Stephen Hough's French Album

Main-course Poulenc and Fauré among ‘French’ treats

Author: 
Jeremy Nicholas

Stephen Hough's French Album

  • Toccata and Fugue
  • Concerto for Harpsichord and Strings, Arioso
  • (13) Nocturnes, No. 6 in D flat, Op. 63 (1894)
  • (8) Pièces brèves, Improvisation
  • (5) Impromptus, No. 5 in F sharp minor, Op. 102 (1909)
  • (13) Barcarolles, F sharp minor, Op. 66 (1894)
  • Alborada del gracioso
  • (La) Crépuscule
  • (10) Pièces pittoresques, Mélancolie
  • Mélancolie
  • (8) Nocturnes, No. 4 in C minor
  • (15) Improvisations, No. 8 in A minor
  • (6) Etudes de concert, Automne
  • (25) Préludes, No. 8, La chanson de la folle au bord de la mer, Ar
  • Suite bergamasque, Clair de lune
  • Sylvia, Pizzicati
  • Réminiscences de La juive - Fantaisie brillante

Eh bien, voici un disque vraiment délicieux! Stephen Hough describes this album as ‘a sort of musical dessert trolley’. Come, come. Too modest. There may be generous helpings of bonbons and soufflés but it all amounts to a substantial gourmet feast of masterly pianism. Just looking at the menu inspires an anticipatory smile, beginning mischievously with a meaty hors d’oeuvre of German music arranged by the great Franco-Swiss pianist Alfred Cortot. This dips in and out of the more familiar arrangements of BWV565 by Busoni and Grainger in the course of making a more persuasive pianistic transformation than either. Hough opts for Cortot’s alternative final bars, ending on a refulgent D major chord. It was recorded in Minneapolis in 2009 and the remaining 16 items come from two sessions, a year apart, in the Wyastone concert hall, half of them from 2010 and played on a Yamaha, the others from 2011 on a Steinway. Only the keener ears will detect any tonal or acoustic discrepancies.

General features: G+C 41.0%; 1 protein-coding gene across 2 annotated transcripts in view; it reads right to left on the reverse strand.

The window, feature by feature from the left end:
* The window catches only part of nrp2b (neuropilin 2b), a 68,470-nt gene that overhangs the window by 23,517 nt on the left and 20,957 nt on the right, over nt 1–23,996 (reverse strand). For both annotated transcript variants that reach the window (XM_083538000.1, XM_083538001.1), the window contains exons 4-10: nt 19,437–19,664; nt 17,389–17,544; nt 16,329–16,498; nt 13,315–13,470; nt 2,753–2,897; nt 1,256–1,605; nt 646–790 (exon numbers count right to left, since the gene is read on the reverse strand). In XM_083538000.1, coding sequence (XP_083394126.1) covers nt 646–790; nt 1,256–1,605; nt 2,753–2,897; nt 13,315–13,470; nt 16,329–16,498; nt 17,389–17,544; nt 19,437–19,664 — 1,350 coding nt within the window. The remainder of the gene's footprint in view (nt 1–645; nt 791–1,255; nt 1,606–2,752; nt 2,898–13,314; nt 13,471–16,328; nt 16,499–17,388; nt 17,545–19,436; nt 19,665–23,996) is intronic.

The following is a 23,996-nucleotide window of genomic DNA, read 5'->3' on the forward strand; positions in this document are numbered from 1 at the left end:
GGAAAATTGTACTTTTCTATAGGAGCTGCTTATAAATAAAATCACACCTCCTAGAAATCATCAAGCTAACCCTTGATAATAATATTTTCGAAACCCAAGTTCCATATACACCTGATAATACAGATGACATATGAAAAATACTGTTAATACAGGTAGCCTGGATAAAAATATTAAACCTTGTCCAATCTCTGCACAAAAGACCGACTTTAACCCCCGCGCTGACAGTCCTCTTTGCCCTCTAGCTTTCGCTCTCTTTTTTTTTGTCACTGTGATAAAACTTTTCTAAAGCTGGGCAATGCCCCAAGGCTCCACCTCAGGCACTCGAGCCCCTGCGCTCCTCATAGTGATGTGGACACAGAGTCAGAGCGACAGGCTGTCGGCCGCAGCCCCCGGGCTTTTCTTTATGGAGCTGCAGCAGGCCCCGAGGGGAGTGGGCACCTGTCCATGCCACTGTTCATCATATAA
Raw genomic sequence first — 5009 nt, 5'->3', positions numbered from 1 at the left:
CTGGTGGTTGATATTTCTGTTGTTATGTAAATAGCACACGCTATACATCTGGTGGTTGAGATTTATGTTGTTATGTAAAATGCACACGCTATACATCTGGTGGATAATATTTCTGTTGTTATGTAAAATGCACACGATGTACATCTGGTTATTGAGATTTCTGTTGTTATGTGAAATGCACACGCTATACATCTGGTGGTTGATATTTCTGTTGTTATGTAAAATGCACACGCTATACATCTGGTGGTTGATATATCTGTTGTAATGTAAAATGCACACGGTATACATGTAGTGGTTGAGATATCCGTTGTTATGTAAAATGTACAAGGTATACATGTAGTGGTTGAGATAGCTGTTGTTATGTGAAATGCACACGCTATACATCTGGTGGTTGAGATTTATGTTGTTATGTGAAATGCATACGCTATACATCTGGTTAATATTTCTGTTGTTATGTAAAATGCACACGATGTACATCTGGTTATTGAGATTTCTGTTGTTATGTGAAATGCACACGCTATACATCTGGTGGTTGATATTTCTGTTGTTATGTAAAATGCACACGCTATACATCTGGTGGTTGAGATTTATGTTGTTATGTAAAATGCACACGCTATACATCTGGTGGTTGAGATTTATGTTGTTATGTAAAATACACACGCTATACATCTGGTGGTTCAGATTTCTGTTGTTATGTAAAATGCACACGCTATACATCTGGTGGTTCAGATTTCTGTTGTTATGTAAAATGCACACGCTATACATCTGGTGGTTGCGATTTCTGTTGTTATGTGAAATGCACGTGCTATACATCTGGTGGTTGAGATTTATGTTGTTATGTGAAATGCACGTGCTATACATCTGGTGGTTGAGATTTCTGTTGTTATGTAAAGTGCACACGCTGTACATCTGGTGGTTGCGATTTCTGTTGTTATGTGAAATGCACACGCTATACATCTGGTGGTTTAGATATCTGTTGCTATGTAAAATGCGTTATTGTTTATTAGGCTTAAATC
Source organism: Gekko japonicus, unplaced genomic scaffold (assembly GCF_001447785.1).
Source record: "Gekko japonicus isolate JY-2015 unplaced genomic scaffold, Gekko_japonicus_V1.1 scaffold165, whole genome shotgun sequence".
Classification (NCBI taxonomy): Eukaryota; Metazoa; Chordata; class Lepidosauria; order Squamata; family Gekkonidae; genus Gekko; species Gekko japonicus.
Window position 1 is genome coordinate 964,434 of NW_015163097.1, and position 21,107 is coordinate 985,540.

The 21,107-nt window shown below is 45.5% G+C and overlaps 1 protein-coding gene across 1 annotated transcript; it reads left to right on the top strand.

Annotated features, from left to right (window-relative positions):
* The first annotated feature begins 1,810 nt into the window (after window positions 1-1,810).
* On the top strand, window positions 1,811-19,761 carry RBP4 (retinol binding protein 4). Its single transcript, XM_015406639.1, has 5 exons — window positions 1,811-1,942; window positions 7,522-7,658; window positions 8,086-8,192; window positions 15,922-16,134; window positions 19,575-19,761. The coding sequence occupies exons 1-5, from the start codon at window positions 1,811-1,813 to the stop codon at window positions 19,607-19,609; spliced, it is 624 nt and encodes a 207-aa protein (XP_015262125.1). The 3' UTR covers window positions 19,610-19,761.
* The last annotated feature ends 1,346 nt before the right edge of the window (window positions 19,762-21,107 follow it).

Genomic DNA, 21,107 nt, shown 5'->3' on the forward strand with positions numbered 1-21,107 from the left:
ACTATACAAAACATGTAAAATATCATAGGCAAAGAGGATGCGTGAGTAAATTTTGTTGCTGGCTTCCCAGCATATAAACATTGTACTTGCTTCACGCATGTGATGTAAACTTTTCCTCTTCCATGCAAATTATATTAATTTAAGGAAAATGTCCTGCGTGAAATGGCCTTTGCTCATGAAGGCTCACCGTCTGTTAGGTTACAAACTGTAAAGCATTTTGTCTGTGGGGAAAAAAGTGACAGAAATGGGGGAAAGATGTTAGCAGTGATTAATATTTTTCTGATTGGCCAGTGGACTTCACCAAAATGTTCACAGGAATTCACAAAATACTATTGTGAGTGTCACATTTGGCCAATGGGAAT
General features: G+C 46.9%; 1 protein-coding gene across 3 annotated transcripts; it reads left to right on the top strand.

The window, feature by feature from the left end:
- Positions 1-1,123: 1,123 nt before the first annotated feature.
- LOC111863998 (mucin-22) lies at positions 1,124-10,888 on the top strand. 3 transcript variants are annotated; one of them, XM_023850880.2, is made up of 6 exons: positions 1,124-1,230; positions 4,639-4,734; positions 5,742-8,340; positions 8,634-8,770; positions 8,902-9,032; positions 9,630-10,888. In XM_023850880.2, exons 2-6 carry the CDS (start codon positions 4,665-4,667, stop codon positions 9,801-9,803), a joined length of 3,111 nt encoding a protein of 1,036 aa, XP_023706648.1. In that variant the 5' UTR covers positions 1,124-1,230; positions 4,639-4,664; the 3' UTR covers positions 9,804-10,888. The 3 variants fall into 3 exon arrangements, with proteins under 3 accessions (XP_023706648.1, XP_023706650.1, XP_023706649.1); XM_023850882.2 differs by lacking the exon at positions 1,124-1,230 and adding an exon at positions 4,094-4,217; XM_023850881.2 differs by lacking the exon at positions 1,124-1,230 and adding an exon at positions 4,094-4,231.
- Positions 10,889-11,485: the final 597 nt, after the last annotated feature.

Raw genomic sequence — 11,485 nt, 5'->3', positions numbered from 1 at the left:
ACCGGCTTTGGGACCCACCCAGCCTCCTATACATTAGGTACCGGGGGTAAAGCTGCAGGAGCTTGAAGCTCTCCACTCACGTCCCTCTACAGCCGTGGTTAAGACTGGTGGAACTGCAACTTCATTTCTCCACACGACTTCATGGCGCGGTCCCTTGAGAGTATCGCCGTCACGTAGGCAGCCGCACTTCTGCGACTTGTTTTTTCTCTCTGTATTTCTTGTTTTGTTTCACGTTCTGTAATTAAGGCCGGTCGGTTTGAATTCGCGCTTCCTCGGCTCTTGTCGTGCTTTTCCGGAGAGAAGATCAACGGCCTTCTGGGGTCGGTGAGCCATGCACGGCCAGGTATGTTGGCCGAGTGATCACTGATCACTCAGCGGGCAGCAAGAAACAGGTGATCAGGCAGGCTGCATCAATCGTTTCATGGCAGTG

Central to the disc are the works by Fauré and Poulenc, heard to their best advantage when programmed in this way, hand-picked and set beside short works by Massenet and Chabrier. There are some great performances here. Hough can be too coolly objective at times but in this repertoire, perhaps paradoxically, the expressive simplicity of his playing can make your eyes burn. In Clair de lune and Chaminade’s once ubiquitous Automne, now rarely heard, Hough conjures up a heart-catching melancholy that put me in mind of Cherkassy. I can’t offer higher praise. If anyone wants to hear how to make a piano sing, they should listen to these and the Arioso from BWV1056 (another Bach-Cortot item). He ends with Liszt’s jejune, ferociously difficult Fantasy on themes from La Juive, surely one of his most vainglorious effusions, incorporating a few subtle Houghian nips and tucks. Excellent booklet. Fine recording. De plus, s’il vous plaît!

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